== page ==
Saguaro National Park

Saguaro National Park

Since we had covered the Western district of the Saguaro National Park yesterday, I decided that we’d revisit the Eastern district today. We would later find out that the use of the word “revisit” was completely wrong, because when we pulled into the park we realized that we had literally never even been to the Eastern district before. What we had thought was the Saguaro National Park is actually the Arizona Sonoran Desert Museum. So this trip back to Tucson was quite a novelty for us.

Summer in Tucson simply means no hiking whatsoever. Luckily the park has the paved 8-mile Cactus Forest loop that you can drive through, and stop off along the way at the various viewpoints.

National Parks are wonderful places to reconnect with nature, but they are also great places to learn about the natural flora and fauna around us. Take the indestructible looking giant saguaros, for example. They are actually quite fragile when younger — prone to frost damage, sunburns, and getting trampled on, so they often survive best when growing under the shelter of nurse trees such as mesquite trees and palo verdes.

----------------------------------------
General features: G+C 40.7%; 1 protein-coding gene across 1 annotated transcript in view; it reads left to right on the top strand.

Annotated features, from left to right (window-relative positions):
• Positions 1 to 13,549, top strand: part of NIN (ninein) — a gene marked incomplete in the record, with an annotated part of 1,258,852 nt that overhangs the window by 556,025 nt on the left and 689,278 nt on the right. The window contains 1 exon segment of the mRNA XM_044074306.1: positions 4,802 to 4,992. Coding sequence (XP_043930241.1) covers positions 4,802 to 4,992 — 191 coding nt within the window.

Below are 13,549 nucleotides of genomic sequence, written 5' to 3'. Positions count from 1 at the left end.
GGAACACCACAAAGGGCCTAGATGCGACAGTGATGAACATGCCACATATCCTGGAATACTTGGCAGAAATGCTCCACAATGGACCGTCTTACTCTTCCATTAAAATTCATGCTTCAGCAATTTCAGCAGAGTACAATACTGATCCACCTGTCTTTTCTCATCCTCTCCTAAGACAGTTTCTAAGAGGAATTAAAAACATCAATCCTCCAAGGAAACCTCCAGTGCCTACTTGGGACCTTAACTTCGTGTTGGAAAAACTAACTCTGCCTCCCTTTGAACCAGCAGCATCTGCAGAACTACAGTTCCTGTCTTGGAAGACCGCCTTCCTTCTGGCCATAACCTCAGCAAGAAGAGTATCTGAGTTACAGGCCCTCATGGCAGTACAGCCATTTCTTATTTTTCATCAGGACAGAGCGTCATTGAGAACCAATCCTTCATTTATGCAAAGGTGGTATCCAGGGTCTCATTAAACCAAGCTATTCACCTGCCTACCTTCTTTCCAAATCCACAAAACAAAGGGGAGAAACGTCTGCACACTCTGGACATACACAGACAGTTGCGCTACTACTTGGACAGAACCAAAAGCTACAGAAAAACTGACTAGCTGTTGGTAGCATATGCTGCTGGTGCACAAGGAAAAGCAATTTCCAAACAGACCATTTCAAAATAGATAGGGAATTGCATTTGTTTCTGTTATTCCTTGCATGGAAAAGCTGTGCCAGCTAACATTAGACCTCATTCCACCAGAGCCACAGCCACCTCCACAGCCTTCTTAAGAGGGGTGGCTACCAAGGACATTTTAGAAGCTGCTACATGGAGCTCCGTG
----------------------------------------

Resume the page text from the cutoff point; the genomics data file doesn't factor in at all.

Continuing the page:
A baby saguaro (left) growing under the protection of a nurse tree.
As the saguaro continues to grow, it competes with the nurse trees for water.
This ultimately leads to the demise of the nurse trees around mature saguaros.
Mature saguaros can reach a height of 40ft. This one that Joe’s standing next to is probably a little over 20ft tall.
A landscape dotted with giant saguaros looks quite other worldly
And beautiful at the same time.

By the end of our brief visit through the park, we developed a greater appreciation for the giant saguaros.

Speaking of appreciation. We were back at El Guero Canelo for our last meal before leaving for Phoenix.

With temps of 105F in Phoenix, there really was not a whole lot of outdoorsy options. We did briefly brave the heat to check out the nearby Papago park.

View from Hole-in-the-rock at Papago Park

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